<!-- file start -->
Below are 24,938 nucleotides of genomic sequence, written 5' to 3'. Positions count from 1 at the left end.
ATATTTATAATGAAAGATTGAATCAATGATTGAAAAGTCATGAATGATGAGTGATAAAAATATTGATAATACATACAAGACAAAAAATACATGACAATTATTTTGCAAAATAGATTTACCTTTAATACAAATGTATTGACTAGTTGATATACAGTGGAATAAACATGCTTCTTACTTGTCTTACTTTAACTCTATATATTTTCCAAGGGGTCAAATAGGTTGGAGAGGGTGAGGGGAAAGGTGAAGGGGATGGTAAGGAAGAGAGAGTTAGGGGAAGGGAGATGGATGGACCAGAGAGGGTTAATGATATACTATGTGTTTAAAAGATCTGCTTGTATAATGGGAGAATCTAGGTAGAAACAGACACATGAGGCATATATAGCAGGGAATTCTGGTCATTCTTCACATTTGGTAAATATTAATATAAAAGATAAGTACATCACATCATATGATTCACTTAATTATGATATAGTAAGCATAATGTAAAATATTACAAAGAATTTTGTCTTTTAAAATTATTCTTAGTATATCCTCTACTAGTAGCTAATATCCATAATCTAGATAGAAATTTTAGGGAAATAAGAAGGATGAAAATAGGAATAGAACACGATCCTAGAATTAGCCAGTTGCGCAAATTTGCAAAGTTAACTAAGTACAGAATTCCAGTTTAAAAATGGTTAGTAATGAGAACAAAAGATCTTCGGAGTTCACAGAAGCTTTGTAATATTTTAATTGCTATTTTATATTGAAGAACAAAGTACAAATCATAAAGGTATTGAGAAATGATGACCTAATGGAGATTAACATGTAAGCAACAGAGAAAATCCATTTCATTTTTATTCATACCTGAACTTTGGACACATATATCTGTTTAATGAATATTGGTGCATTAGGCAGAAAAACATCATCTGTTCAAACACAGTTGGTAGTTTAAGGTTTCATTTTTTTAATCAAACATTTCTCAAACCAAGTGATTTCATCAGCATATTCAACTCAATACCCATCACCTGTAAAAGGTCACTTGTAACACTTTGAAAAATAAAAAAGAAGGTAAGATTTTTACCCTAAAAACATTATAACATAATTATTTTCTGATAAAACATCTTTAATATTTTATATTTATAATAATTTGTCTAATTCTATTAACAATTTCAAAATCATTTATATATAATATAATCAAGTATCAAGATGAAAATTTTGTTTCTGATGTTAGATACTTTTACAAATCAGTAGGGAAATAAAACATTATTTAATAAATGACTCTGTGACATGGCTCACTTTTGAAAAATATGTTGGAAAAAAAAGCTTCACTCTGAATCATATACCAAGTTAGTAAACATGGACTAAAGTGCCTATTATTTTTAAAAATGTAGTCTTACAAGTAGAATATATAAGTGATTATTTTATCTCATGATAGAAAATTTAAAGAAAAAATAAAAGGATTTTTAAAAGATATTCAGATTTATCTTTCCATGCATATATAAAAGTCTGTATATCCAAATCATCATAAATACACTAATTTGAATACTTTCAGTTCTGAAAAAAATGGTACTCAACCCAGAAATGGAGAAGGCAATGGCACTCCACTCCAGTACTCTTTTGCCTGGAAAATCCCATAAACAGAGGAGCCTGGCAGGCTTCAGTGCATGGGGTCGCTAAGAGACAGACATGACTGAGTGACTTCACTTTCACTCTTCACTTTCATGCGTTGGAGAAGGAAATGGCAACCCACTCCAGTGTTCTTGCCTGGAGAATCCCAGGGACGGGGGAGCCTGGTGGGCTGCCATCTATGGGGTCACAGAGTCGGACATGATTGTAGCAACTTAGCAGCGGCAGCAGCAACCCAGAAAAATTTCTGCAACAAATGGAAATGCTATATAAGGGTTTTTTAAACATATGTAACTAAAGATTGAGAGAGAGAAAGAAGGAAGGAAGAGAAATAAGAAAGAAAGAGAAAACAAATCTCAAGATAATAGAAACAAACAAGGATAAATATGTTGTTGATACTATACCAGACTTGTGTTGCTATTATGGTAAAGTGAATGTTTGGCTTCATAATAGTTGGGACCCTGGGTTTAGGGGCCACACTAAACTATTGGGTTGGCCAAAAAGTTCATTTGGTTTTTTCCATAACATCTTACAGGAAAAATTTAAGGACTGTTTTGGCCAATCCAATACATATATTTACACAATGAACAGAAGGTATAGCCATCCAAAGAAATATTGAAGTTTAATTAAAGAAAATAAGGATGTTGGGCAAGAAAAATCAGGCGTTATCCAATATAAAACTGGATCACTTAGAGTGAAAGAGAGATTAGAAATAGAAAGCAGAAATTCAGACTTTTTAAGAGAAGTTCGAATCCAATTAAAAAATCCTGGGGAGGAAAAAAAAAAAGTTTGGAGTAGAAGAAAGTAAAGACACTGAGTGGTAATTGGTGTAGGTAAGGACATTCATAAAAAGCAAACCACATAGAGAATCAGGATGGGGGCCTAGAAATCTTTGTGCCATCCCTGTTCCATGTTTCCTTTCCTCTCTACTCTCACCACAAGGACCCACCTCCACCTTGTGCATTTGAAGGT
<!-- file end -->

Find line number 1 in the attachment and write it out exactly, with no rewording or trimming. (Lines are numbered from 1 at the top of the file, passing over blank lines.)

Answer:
Below are 24,938 nucleotides of genomic sequence, written 5' to 3'. Positions count from 1 at the left end.